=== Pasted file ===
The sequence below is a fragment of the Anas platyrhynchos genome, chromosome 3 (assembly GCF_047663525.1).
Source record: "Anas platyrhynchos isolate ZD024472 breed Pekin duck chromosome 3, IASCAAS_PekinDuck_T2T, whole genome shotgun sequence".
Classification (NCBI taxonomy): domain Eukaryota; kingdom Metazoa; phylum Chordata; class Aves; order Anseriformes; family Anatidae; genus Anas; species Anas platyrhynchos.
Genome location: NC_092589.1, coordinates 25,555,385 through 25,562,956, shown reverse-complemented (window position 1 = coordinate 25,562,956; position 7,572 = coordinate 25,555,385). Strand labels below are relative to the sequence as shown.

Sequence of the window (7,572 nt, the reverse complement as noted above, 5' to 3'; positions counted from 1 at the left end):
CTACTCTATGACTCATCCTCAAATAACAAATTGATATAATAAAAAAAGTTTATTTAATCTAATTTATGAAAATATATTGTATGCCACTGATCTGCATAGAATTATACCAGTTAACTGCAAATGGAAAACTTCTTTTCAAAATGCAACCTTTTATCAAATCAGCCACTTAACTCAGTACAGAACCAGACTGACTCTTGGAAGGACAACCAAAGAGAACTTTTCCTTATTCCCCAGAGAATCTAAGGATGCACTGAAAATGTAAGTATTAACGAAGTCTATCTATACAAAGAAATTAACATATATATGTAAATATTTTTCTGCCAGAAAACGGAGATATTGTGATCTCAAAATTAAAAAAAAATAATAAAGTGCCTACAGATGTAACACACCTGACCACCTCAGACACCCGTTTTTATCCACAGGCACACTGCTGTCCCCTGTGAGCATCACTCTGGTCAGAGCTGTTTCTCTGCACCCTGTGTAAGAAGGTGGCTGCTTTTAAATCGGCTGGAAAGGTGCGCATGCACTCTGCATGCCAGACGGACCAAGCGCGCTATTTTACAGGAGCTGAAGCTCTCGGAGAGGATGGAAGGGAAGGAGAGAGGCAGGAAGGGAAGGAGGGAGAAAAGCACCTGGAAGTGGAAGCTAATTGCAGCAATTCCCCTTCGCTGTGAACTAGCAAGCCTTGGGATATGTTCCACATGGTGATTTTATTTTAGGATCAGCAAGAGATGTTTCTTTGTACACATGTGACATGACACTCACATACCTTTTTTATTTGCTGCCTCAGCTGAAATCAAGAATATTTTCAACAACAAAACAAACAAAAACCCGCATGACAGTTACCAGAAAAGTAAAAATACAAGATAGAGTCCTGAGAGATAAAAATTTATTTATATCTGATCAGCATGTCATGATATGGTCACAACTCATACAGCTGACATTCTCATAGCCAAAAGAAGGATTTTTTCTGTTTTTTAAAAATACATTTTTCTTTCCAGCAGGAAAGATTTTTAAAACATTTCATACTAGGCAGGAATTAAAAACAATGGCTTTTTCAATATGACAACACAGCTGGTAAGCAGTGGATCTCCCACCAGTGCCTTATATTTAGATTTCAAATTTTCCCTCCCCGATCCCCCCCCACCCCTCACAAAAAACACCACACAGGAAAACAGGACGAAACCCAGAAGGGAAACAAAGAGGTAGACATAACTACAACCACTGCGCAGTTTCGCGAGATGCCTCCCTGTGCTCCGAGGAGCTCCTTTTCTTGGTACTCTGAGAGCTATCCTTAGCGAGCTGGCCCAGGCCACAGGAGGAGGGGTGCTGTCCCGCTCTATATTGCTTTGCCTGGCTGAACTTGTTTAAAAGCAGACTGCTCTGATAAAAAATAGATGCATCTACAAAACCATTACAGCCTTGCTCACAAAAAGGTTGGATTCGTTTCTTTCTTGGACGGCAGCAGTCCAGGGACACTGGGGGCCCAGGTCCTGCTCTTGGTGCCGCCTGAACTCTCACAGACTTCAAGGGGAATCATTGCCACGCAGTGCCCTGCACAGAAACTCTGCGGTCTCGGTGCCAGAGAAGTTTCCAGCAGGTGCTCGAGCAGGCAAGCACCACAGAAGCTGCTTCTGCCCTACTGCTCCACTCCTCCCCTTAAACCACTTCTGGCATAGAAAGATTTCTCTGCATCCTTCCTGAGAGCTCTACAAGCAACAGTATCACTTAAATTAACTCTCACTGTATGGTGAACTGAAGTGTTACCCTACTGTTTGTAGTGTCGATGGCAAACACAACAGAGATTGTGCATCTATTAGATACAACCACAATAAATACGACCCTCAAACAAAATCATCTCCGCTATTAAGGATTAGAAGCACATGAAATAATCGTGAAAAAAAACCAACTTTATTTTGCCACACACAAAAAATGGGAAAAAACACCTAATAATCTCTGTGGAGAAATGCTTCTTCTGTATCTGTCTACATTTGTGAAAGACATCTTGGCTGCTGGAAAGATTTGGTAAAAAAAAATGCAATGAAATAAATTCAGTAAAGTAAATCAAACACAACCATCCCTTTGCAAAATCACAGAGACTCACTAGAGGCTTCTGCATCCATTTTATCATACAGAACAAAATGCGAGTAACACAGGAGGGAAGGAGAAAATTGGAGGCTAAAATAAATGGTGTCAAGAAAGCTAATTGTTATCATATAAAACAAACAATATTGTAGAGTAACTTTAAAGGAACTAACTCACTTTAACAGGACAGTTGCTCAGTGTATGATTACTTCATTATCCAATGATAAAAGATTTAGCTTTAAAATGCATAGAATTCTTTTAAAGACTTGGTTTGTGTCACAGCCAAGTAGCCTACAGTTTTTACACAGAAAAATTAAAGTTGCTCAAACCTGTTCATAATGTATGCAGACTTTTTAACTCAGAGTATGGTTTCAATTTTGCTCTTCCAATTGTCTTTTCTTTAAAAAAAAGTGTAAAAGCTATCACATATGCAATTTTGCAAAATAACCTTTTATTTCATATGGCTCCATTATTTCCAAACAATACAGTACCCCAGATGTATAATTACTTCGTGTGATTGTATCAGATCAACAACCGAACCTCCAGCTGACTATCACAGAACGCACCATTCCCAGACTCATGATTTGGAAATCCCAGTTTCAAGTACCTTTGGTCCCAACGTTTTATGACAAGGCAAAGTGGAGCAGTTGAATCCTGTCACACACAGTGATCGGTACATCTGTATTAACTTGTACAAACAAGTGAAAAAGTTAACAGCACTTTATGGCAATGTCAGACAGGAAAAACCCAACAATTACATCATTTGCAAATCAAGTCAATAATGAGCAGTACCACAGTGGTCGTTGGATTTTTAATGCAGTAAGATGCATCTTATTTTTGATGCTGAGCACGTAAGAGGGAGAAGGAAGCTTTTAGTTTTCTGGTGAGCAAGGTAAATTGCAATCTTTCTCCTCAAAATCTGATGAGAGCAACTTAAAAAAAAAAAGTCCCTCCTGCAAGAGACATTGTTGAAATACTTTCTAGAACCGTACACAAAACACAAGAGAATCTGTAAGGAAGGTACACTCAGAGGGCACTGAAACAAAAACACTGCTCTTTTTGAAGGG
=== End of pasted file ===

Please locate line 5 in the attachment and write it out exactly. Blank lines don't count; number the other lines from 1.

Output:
Sequence of the window (7,572 nt, the reverse complement as noted above, 5' to 3'; positions counted from 1 at the left end):